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Gypsy moth was introduced to the U.S. from Europe in 1868 in an effort to breed a
better silk worm. Soon thereafter, some of the gypsy moths escaped from the lab as
a result of a series of accidents. Since no one yet realized the destructiveness
of this pest, no efforts were made to kill the escaped moths. They have been spreading
outward from Medford, MA, since then. Gypsy moth is now known through the entire
northeastern US, south into North Carolina and west into Wisconsin with occasional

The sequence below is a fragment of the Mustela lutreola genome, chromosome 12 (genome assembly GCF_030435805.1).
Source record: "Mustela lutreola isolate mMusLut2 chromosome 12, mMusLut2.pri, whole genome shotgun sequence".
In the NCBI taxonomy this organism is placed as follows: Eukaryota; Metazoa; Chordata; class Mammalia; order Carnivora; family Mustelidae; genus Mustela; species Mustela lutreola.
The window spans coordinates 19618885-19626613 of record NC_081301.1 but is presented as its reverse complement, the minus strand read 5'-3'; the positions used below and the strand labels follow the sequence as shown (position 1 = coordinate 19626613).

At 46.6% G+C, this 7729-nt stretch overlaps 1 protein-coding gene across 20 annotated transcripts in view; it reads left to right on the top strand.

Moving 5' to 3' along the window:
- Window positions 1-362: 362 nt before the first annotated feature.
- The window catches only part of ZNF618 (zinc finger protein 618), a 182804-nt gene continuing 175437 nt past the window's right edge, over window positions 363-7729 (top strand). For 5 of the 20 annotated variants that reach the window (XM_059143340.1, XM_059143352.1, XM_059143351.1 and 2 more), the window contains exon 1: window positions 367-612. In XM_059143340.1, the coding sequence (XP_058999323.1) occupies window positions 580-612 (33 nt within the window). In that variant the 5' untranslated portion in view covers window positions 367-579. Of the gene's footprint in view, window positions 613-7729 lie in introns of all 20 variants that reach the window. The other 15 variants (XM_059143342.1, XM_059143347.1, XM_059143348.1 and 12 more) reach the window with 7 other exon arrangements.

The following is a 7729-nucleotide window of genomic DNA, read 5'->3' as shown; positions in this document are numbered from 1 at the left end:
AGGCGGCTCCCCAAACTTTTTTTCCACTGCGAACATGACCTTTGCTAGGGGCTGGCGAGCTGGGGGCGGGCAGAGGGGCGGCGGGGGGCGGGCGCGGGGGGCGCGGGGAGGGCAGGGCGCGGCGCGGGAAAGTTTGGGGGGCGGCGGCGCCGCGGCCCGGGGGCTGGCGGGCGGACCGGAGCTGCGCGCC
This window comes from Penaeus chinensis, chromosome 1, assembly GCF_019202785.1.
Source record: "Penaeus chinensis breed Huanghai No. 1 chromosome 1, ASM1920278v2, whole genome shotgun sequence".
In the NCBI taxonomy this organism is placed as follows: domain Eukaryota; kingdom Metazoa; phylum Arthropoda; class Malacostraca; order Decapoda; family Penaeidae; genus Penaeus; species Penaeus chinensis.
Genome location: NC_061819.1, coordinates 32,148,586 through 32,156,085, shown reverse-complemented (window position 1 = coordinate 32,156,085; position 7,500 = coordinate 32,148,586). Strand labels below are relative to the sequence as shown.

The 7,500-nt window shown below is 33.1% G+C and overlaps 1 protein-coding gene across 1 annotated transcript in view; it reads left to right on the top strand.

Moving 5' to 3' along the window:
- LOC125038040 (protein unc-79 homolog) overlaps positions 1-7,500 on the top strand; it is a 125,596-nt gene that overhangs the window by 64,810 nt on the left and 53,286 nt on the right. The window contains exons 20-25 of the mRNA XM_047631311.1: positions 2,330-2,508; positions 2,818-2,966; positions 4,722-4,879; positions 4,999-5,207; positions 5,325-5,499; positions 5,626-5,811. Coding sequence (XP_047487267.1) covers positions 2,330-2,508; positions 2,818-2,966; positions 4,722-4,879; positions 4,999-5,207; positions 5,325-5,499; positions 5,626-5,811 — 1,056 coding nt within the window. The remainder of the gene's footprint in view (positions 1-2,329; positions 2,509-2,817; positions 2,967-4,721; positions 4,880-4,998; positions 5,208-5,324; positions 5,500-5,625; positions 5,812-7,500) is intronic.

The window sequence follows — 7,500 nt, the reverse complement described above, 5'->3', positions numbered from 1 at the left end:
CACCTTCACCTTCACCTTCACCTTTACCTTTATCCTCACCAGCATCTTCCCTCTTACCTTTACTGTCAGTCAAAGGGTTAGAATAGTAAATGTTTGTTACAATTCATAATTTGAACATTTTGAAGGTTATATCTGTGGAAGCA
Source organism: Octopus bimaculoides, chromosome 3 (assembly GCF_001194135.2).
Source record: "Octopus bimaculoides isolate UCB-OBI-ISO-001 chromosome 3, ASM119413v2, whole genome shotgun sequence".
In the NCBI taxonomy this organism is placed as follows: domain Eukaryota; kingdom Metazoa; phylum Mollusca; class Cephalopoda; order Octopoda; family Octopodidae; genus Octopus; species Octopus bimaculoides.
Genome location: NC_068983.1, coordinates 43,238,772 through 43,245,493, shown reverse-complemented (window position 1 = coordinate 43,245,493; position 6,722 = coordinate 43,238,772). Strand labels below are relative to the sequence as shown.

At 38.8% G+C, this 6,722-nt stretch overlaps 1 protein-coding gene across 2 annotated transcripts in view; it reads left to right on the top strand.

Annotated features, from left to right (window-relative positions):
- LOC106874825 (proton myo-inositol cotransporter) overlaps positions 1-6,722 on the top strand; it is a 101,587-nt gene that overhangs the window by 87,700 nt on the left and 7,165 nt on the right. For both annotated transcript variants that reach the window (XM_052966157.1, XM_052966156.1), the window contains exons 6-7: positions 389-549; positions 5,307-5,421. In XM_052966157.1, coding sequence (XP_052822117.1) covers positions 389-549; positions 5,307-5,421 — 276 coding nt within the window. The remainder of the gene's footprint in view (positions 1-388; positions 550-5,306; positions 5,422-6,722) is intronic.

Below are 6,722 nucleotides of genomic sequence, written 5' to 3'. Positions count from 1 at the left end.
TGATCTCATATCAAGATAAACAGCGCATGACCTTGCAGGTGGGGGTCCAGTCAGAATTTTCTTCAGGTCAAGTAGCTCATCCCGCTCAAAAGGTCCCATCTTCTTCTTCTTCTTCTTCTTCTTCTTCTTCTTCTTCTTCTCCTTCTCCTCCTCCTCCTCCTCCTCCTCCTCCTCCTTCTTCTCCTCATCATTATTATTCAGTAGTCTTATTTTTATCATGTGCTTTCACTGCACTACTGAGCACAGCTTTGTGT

outbreaks in other states. Arkansas has had occasional confirmed reports of gypsy
moth, most recently in the summer of 2012.
Image: Bill McNee, Wisconsin Dept of Natural Resources, Bugwood.org
Read more about the gypsy moth
Image: USDA APHIS PPQ , USDA APHIS PPQ, Bugwood.org
Read more about gypsy moth identification
Image: Rusty Haskell, University of Florida, Bugwood.org
Read more about how gypsy moths spread
Image: Haruta Ovidiu, University of Oradea, Bugwood.org
Read more about the symptoms of a gypsy moth infestation
Read more about fighting the gypsy moth
Read more about the current range of gypsy moth in the U.S.